×

Uh-oh, it looks like your Internet Explorer is out of date.

For a better shopping experience, please upgrade now.

Honest Abe
     

Honest Abe

by Edith Kunhardt, Malcah Zeldis (Illustrator)
 

See All Formats & Editions

From a log cabin in Kentucky to the White House, the life of Abraham Lincoln is an inspiring saga of courage and dedication. Simple words and timeless pictures weave the important threads of Lincoln's life into a colorful folk tapestry that illustrates a true American pioneer of justice.

"Zeldis's oversized gouache paintings give this picture-book biography a

Overview

From a log cabin in Kentucky to the White House, the life of Abraham Lincoln is an inspiring saga of courage and dedication. Simple words and timeless pictures weave the important threads of Lincoln's life into a colorful folk tapestry that illustrates a true American pioneer of justice.

"Zeldis's oversized gouache paintings give this picture-book biography a folkloric look that suits its larger-than-life subject. Kunhardt's brief text avoids any fictionalization and presents the important events in Lincoln's youth and many careers in a straightforward, objective fashion.... A praiseworthy effort."School Library Journal.

"Hits the high spots and finds time for memorable tidbits... Consider multiple copies."Booklist (starred review).

Editorial Reviews

Publishers Weekly - Publisher's Weekly
Striking folk-art paintings more than compensate for a thuddingly flat text in this picture book biography of Abraham Lincoln. Apparently written to fit the illustrations, the choppy, teacherly prose often hinders the narrative drive, as in this description of Lincoln and Mary Todd's courtship: ``Mary was twenty-one years old. Abe was thirty. Mary was popular. She liked dancing and spoke French. Abe and Mary were married.'' In this vein Kunhardt ( Pat the Cat ; Red Day, Green Day ) reports all the familiar episodes: Lincoln's childhood in a log cabin, his debates with Douglas, the assassination by ``a man who was furious at the President for freeing the slaves.'' But the paintings vivify the story, commanding attention with vibrant greens, blues, reds and yellows. No staid portraits here! Placed one to each oversize page with generous trim as if hung on a wall, they are seemingly unpolished but genuinely American, much like the man they commemorate. Ages 5-up. (Jan.)
Children's Literature - Nancy Partridge
Kunhardt relates the life of Abraham Lincoln from birth to death in honest, simple tones. While the language is plain, with Lincoln's early years covered in a mundane way, the story actually provides lots of information, briefly explaining difficult subjects such as slavery and the Civil War. The primitive, naive style of painting is also deceptive, done in bright slightly jarring colors in a childish manner, with exaggerated perspective. The visual impact of an illustration of slaves for sale up on a podium, being looked over by white men in top hats, and another one of the Battle of Gettysburg, with little piles of soldiers lying dead on the ground, are quite evocative. The contrast between the voice and style, obviously meant for young children, and the seriousness of the content, is a little disturbing. It does, however, give a clear and accurate account of this great man's life, and the influence he had on the world. There is a copy of The Gettysburg Address at the end of the story, which is very moving and appropriate, and a timeline highlighting important events in Lincoln's life. This book should find a niche in a social studies/history curriculum.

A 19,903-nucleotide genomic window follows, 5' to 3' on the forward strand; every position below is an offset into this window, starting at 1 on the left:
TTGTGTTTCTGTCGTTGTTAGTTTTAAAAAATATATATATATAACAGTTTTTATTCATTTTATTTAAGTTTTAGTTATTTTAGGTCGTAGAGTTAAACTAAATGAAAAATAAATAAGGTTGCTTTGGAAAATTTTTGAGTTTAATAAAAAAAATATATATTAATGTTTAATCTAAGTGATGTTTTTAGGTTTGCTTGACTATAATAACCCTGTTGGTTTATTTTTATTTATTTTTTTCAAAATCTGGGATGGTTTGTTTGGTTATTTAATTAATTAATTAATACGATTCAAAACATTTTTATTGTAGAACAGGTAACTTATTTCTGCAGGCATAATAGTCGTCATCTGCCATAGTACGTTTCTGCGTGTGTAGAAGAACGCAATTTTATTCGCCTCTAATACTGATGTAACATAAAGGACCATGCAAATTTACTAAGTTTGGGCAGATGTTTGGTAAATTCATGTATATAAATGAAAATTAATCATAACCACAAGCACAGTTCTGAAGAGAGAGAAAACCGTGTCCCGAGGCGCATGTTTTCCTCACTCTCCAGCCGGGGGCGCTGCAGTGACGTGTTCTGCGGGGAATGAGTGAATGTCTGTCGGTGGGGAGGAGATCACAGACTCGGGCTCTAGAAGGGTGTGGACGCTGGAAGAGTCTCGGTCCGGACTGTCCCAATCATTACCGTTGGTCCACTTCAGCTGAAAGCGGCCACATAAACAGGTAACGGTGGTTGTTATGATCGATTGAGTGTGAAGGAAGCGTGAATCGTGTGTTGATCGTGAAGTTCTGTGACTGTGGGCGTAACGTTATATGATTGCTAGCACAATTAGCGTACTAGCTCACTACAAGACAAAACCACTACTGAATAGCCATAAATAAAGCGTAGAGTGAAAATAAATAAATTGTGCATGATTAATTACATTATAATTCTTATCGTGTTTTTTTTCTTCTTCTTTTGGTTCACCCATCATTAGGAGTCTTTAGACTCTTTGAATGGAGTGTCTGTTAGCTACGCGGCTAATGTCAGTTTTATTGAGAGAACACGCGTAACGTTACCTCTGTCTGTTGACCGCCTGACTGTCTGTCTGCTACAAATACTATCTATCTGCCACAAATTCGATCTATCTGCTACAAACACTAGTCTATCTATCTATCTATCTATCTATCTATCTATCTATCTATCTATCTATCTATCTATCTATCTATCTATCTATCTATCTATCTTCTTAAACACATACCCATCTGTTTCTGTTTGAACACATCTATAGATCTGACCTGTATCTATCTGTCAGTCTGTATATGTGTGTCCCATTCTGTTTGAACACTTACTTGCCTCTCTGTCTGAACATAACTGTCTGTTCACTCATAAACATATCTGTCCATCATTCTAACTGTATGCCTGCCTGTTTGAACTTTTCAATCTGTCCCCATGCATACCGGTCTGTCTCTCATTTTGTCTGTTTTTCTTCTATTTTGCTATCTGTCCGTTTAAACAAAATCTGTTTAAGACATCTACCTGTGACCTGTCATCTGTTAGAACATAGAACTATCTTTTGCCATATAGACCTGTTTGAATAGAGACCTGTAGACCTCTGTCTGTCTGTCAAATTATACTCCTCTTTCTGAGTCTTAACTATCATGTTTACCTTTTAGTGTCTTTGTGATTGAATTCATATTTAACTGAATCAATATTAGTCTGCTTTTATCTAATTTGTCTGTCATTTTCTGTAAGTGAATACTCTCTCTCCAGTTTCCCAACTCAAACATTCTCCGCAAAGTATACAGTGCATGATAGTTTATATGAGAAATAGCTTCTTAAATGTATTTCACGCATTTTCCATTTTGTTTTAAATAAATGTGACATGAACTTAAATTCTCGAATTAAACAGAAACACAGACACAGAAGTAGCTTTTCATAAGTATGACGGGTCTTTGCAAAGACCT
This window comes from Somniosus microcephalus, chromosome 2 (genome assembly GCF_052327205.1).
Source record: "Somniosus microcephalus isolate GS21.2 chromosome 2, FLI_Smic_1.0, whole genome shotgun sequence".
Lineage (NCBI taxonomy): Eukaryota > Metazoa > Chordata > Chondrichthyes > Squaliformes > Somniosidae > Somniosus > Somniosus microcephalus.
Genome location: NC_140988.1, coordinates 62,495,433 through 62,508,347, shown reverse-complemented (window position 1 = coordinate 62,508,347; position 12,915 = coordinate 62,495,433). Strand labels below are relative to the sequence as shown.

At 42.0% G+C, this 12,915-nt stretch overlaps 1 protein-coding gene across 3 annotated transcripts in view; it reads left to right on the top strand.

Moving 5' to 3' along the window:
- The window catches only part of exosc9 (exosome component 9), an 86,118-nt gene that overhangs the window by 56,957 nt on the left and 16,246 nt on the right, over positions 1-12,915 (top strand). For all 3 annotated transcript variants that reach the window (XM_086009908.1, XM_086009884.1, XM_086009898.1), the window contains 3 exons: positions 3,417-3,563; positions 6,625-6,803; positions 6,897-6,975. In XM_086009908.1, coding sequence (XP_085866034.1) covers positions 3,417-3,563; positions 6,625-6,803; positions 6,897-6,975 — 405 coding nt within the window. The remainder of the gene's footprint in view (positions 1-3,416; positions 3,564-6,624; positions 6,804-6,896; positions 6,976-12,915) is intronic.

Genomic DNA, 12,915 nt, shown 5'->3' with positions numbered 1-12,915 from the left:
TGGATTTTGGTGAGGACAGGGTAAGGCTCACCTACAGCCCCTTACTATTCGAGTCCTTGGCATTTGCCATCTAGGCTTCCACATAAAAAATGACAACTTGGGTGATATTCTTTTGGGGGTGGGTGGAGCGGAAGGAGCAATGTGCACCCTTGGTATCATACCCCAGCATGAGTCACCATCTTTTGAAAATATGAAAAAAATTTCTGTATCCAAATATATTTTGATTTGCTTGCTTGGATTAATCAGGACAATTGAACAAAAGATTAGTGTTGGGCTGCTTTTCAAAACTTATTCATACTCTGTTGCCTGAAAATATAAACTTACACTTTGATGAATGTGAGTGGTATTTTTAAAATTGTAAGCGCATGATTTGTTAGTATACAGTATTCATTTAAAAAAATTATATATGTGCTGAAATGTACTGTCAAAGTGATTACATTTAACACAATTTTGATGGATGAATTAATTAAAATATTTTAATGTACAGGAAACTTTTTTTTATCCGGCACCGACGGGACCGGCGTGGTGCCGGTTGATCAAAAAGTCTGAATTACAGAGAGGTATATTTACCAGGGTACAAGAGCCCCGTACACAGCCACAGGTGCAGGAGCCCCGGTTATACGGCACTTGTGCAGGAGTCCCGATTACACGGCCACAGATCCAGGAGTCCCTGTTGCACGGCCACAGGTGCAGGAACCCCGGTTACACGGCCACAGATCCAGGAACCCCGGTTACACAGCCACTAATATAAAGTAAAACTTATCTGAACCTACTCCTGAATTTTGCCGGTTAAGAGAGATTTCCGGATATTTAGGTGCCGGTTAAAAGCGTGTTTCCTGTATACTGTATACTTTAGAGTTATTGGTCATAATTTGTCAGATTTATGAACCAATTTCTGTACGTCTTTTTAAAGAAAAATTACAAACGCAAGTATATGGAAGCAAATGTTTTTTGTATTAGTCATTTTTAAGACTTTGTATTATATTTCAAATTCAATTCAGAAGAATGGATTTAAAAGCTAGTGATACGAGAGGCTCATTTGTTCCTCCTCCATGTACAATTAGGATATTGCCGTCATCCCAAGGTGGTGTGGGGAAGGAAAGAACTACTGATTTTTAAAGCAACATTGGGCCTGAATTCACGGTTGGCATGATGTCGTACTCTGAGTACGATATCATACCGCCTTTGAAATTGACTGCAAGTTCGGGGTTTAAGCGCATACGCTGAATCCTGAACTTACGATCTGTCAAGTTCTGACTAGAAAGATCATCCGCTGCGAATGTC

Product Details

ISBN-13:
9780688158385
Publisher:
HarperCollins Publishers
Publication date:
01/28/1998
Edition description:
Reprint
Pages:
32
Sales rank:
539,411
Product dimensions:
9.93(w) x 12.00(h) x 0.06(d)
Lexile:
630L (what's this?)
Age Range:
4 - 8 Years

Meet the Author

Malcah Zeldis, illustrator of Martin Luther King, lives in New York City.

In Her Own Words...

"For many years I secretly wanted to paint and become an artist, but I was afraid to study art because I felt I had no talent. It was only when my children were grown and away from the house and I found myself with time on my hands that I dared to begin to paint without expecting anyone else to like or approve of what I was doing. When I finally showed my work to art critics and connoisseurs, I was amazed by how eagerly it was accepted.

"After this initial acceptance I began to paint furiously, trying to make up for the lost time when I had been inhibited and unable to work. The images were flowing out of me with incredible speed. Now, some twenty-three years later, my work is in seventeen museum collections, including the Smithsonian, where one painting is on permanent display.

"Again to my amazement, these last few years my work has taken a new turn as I have been illustrating books for children. I am deeply grateful for this new means of expression I have found. It has enriched and deepened my experience, and I look forward to the continuation of my creative life."

Customer Reviews

Average Review:

Post to your social network

     

Most Helpful Customer Reviews

See all customer reviews